Daniel from Portugal, Computer Science
Field of study and education institution: Informatics and Computing Engineering, University of Porto, VIA University College
Why did you choose to study in Denmark?
Studying in Denmark was an opportunity provided by my university within the scope of the international student exchange programme ERASMUS. Fortunately, I had the possibility of choosing from a range of faculties from different countries where I could study. Denmark was among my first choices.
I intended to study in Denmark mainly out of curiosity. I wanted to visit the Scandinavian countries and their cultures. Denmark's lifestyle, history and study facilities together with this long time urge to visit the country, made it a top choice for me. The Danish universities' and tourism websites gave me the impression that Denmark is welcoming country and I immediately felt comfortable with the idea of living in such a country, several months before I even arrived.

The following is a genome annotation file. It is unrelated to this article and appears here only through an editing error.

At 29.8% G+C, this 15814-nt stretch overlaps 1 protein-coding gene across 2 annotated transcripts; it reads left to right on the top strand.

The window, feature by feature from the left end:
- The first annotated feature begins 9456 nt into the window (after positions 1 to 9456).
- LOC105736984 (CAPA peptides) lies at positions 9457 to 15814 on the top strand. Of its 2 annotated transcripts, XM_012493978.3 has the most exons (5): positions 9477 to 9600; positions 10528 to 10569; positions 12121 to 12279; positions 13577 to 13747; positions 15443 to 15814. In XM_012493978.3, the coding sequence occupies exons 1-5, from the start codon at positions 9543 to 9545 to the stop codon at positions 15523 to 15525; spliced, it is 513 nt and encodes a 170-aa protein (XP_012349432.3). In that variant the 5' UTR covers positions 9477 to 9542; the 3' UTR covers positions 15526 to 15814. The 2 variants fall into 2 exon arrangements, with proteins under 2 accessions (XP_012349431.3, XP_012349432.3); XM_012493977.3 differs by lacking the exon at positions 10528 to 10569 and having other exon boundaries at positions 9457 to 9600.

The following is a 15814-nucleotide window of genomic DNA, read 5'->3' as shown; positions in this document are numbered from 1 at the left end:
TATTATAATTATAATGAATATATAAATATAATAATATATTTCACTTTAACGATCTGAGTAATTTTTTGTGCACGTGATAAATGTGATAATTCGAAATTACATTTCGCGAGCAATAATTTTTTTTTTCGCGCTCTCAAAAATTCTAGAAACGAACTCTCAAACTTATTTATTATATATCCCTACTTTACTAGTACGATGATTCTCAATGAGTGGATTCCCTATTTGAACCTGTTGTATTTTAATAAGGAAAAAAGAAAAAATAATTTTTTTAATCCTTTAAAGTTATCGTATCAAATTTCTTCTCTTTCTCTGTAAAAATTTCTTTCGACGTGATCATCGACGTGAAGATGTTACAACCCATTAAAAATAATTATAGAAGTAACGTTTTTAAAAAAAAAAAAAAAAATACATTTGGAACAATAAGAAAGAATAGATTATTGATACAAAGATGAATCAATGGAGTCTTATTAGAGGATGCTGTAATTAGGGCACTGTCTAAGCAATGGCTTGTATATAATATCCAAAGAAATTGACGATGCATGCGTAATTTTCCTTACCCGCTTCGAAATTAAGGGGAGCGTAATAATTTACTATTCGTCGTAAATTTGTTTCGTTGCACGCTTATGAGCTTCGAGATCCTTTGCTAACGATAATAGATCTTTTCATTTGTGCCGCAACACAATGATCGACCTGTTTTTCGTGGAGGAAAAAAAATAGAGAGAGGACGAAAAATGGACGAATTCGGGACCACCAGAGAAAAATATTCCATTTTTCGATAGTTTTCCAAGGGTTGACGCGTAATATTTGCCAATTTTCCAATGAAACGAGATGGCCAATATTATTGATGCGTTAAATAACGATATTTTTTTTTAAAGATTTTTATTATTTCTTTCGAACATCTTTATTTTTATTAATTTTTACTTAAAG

What do you like the most about studying in Denmark?
As an international student, I had the chance of experiencing quite a different way of teaching and learning compared to what I was used to in Portugal. There is a close relationship between teachers and students and communication is constant and positive.
Also, the institution I was at - VIA University College, Horsens - had an international atmosphere and was very well prepared to receive such students. All the classes are taught in English and the institution promotes the integration of international students.
The university did a good job of welcoming the international students. Students from different countries and study areas were placed in teams and challenged to solve specific problems together - which is a good way of getting to know each other. The university facilities were excellent, both within teaching and accommodation, and the school also offered a wide range of activities inside and outside the school.
What don't you like about studying in Denmark?
I cannot really point out negative experiences during my study period in Denmark.
What do you like most about Denmark and the Danes?